Critic's Choice for the week of April 12-18, 2006 

Garage disco, didgeridoo wizardry, and slightly vintage booty poppers.

The rock is back in the Bay Area! Two conjoined events precipitate this moment of joy: First, the site of the former stoner rock club Covered Wagon (917 Folsom, in SF) has been transformed into the newest promising incarnation of Annie's Social Club. Second, Oakland boogie-rockers Drunk Horse have reignited their dual guitar jams with intense focus on their latest album, In Tongues. Friday night, when frontman Eli Eckert and his crew officially christen Annie's as the new place for non-ironic rock, expect sweaty dirtheads and hipsters to rub shoulders in utter bliss. With Red Meat and Harold Ray Live in Concert. $10, 9 p.m. (Kathleen Richards)

Oakland's Gravy Train sounds like the love child of the Ramones and the B-52s — cheesy organ, gnarly fuzz guitar, a primitive beatbox, and two out-of-control female singers give tunes like "Hump Lites" and "Ghost Boobs" an unstoppable new wave energy that's impossible to resist. The Train headlines an all-ages show Friday night at SF's Bottom of the Hill with VIP, the Husbands, the Shudders, and DJ White Heat. $10, 9:30 p.m. 415-292-2583 or (j. poet)

Right now, vocalist Julio Bravo leads one of the hottest salsa dance orchestras in the Bay Area. Blessed with a high tenor voice, he sings caribe-style originals and covers with excellent intonation, phrasing, and expression. At a recent show at Oakland's Club Anton, he and his Salsabor ensemble packed the dancefloor with swinging tunes and a potent band that included co-lead singer Ignacio Caxaj, congero Evelio Llamas, bongocero Alberto Palomino, and other top-notch musicians. This Friday they perform at Montero's in Albany. $13, 10 p.m. 510-524-1270. (Jesse "Chuy" Varela)

A great vocalist and an amazing didgeridoo master combine talents when Eda Maxym and Stephen Kent come to Berkeley's Freight & Salvage Sunday night. While both musicians have served as an important part of the East Bay music scene since the heyday of world-fusion groups Trance Mission and Beasts of Paradise, this joint Freight gig is a chance to focus intimately on their unusual music and inspired creativity; both possess the ability to work with very little and turn it into a full musical experience. Kent opens the evening with solo didgeridoo wizardry, then Maxym celebrates the release of her solo CD, Imagination Club, with a band featuring Kent, bassist Nancy Kaspar, and drummer Jeff Mooney. $18.50 in advance, $19.50 at the door. 510-548-1761 or (Larry Kelp)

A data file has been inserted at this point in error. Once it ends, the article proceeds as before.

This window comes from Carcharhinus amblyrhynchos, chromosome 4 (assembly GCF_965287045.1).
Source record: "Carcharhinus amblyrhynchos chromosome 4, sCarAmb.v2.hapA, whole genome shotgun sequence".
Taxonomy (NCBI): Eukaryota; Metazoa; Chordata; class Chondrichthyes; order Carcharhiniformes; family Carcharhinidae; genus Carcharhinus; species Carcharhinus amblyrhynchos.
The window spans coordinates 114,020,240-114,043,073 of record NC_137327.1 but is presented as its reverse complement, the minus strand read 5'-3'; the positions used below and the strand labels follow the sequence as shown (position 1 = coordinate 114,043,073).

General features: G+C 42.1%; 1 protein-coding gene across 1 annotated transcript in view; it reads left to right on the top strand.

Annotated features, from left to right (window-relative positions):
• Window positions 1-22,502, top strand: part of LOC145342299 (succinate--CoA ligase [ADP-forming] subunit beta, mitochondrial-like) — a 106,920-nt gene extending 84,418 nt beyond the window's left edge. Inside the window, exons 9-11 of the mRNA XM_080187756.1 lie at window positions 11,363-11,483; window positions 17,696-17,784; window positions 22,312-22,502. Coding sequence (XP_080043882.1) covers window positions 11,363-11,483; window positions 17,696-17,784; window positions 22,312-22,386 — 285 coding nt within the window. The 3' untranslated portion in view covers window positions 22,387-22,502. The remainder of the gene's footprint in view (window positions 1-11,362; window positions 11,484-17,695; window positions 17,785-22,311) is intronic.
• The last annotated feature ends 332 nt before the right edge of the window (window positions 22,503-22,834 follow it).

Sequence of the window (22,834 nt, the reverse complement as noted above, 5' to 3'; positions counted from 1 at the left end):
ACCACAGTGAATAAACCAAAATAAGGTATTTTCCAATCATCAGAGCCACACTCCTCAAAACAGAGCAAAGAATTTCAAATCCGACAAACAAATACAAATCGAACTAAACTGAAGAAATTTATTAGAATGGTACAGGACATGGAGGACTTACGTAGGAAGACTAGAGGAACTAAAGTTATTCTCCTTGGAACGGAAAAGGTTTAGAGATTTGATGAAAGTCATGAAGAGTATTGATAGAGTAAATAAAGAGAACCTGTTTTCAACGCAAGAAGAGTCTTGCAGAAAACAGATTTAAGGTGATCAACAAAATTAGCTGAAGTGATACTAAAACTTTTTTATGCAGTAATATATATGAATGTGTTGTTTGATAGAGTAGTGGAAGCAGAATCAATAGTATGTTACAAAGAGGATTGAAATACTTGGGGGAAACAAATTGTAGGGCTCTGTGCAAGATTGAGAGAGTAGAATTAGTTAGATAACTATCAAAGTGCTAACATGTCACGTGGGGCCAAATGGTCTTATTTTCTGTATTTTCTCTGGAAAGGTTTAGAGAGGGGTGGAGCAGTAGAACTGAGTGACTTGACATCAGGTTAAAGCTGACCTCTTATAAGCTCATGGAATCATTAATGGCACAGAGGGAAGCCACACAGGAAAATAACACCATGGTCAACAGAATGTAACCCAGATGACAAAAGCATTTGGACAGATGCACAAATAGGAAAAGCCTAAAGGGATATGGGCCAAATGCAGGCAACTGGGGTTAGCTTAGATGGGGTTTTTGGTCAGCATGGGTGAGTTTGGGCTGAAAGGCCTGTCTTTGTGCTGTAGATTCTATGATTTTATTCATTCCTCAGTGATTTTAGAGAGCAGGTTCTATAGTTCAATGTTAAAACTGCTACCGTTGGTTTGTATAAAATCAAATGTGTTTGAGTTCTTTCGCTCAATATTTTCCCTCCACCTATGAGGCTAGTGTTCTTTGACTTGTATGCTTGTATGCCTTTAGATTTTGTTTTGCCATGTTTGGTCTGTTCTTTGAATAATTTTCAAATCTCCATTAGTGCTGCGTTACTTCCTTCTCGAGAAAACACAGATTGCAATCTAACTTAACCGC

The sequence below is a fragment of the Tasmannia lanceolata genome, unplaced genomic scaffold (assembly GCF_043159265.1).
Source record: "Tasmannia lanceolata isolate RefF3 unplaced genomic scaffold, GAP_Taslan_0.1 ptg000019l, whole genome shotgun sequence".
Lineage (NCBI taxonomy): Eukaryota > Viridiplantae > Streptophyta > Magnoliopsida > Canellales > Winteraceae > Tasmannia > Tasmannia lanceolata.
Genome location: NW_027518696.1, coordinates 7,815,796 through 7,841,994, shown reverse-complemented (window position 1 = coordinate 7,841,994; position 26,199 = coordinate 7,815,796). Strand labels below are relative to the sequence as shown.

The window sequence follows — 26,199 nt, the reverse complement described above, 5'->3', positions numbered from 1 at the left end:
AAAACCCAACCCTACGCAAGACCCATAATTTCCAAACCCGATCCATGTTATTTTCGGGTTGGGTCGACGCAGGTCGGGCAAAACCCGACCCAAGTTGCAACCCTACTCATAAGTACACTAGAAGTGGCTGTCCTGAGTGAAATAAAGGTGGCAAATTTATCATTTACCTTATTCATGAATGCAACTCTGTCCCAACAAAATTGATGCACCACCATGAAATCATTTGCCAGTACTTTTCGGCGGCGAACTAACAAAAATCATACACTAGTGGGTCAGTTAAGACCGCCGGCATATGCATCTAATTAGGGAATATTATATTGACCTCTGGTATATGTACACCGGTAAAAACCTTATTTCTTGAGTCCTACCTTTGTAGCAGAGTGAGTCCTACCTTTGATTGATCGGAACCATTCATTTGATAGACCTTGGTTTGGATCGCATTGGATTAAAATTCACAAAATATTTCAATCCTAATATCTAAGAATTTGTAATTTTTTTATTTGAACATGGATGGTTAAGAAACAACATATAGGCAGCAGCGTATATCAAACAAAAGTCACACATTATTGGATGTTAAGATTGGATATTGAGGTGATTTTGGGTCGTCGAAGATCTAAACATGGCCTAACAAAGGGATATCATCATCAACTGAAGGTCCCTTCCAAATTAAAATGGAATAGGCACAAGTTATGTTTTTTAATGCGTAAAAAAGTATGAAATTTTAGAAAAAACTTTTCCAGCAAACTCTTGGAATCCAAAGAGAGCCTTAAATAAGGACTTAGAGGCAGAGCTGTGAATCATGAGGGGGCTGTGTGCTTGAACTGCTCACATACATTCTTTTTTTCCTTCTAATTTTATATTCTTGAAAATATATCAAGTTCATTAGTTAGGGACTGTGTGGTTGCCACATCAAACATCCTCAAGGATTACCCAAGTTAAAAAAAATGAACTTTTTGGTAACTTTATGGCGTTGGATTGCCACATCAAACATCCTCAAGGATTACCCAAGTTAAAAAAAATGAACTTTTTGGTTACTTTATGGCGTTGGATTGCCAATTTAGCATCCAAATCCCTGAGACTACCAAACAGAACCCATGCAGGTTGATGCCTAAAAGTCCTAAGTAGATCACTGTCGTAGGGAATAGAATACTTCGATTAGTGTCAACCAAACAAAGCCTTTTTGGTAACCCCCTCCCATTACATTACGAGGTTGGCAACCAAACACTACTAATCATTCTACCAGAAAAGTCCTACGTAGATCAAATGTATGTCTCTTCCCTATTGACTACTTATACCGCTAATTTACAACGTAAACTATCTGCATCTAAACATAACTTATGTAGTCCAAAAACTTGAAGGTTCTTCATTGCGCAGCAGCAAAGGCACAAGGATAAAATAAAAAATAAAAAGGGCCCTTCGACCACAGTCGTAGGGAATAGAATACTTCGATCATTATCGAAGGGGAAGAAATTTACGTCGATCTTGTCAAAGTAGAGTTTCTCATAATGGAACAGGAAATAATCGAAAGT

If you're not planning on slaughtering a lamb on Easter Sunday, or hiding plastic eggs and eating chocolate bunnies, head down to the Ivy Room for some sunny California country with I See Hawks in L.A. Supporting its new album (aptly titled California County), the band meshes warm vocal harmonies with lyrics that simultaneously criticize country's roots and the band's own, all with a sort of frankness that makes them endearing, too — see "Houston Romance" and "Slash from Guns N' Roses.") This is good beer-downing, open-air music, and Dos Hermanos Borrachos (a Dave Gleason's Wasted Days spinoff) promise to keep with the theme. $5, 4 p.m. (K.R.)

The North American solo recital debut of Welsh virtuoso pianist Iwan Llewelyn-Jones occurs Saturday night at the beautiful Mills College Recital Hall in Oakland. The young pianist, winner of several international piano competitions, is known for his concerts at London's famed Wigmore Hall, as well as for championing new works and French repertoire. The evening includes Ravel's challenging Gaspard de la Nuit, as well as some Liszt blockbusters and Franck's Prelude Choral et Fugue. Rather than waiting until he's signed by a major label and returns to perform in a huge hall, now is the time to hear this rising talent. $18-$20, 8 p.m. 510-430-2296. (Jason Victor Serinus)

A decade ago, Toni Braxton was at the height of her game, strutting on top of a giant microphone in a white jumpsuit while ogling hotties in the video for "You're Making Me High." It seems pretty cheesy now, but there was also an innocence about it that makes the idea of such an R&B/smooth jazz singer penetrating the market today seem far-fetched. Maybe that's why after a brief pitstop for marriage and two kids, Braxton has had a tough time trying to reinvent herself, either as a hip-hop artist or a young booty popper. These days, Braxton's biggest fans may still be the brace-faced karaoke junkies posting videos of themselves on singing her signature ballad, "Unbreak My Heart"; when she plays the Paramount in Oakland Thursday night, you can expect the old favorites, with everyone singing along. $59.50-$69.50, 8 p.m. (K.R.)

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